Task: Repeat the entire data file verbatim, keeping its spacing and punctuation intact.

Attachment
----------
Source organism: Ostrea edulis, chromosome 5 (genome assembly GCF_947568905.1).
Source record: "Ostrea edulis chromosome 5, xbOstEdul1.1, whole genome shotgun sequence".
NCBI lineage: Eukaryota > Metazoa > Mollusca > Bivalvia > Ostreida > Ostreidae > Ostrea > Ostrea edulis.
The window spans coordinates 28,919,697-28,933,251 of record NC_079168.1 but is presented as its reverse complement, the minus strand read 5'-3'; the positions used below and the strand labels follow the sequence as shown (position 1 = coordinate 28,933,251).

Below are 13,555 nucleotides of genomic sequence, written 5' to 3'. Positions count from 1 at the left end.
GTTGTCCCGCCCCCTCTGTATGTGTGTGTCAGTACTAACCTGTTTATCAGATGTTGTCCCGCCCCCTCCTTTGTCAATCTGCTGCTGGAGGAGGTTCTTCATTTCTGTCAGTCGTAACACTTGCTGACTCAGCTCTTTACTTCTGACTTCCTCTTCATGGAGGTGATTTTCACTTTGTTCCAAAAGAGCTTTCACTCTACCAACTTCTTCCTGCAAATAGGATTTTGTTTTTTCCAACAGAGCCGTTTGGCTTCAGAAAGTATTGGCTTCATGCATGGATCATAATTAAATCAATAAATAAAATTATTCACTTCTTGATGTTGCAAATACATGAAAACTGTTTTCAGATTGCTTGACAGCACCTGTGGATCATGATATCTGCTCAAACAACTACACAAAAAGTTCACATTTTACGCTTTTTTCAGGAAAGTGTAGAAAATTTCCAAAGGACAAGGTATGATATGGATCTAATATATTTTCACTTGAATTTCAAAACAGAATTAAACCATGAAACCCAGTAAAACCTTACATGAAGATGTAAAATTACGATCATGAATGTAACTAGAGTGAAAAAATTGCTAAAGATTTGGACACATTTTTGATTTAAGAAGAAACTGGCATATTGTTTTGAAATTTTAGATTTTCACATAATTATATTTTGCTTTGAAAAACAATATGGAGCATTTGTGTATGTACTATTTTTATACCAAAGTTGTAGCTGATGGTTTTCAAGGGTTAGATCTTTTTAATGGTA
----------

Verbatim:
Source organism: Ostrea edulis, chromosome 5 (genome assembly GCF_947568905.1).
Source record: "Ostrea edulis chromosome 5, xbOstEdul1.1, whole genome shotgun sequence".
NCBI lineage: Eukaryota > Metazoa > Mollusca > Bivalvia > Ostreida > Ostreidae > Ostrea > Ostrea edulis.
The window spans coordinates 28,919,697-28,933,251 of record NC_079168.1 but is presented as its reverse complement, the minus strand read 5'-3'; the positions used below and the strand labels follow the sequence as shown (position 1 = coordinate 28,933,251).

Below are 13,555 nucleotides of genomic sequence, written 5' to 3'. Positions count from 1 at the left end.
GTTGTCCCGCCCCCTCTGTATGTGTGTGTCAGTACTAACCTGTTTATCAGATGTTGTCCCGCCCCCTCCTTTGTCAATCTGCTGCTGGAGGAGGTTCTTCATTTCTGTCAGTCGTAACACTTGCTGACTCAGCTCTTTACTTCTGACTTCCTCTTCATGGAGGTGATTTTCACTTTGTTCCAAAAGAGCTTTCACTCTACCAACTTCTTCCTGCAAATAGGATTTTGTTTTTTCCAACAGAGCCGTTTGGCTTCAGAAAGTATTGGCTTCATGCATGGATCATAATTAAATCAATAAATAAAATTATTCACTTCTTGATGTTGCAAATACATGAAAACTGTTTTCAGATTGCTTGACAGCACCTGTGGATCATGATATCTGCTCAAACAACTACACAAAAAGTTCACATTTTACGCTTTTTTCAGGAAAGTGTAGAAAATTTCCAAAGGACAAGGTATGATATGGATCTAATATATTTTCACTTGAATTTCAAAACAGAATTAAACCATGAAACCCAGTAAAACCTTACATGAAGATGTAAAATTACGATCATGAATGTAACTAGAGTGAAAAAATTGCTAAAGATTTGGACACATTTTTGATTTAAGAAGAAACTGGCATATTGTTTTGAAATTTTAGATTTTCACATAATTATATTTTGCTTTGAAAAACAATATGGAGCATTTGTGTATGTACTATTTTTATACCAAAGTTGTAGCTGATGGTTTTCAAGGGTTAGATCTTTTTAATGGTA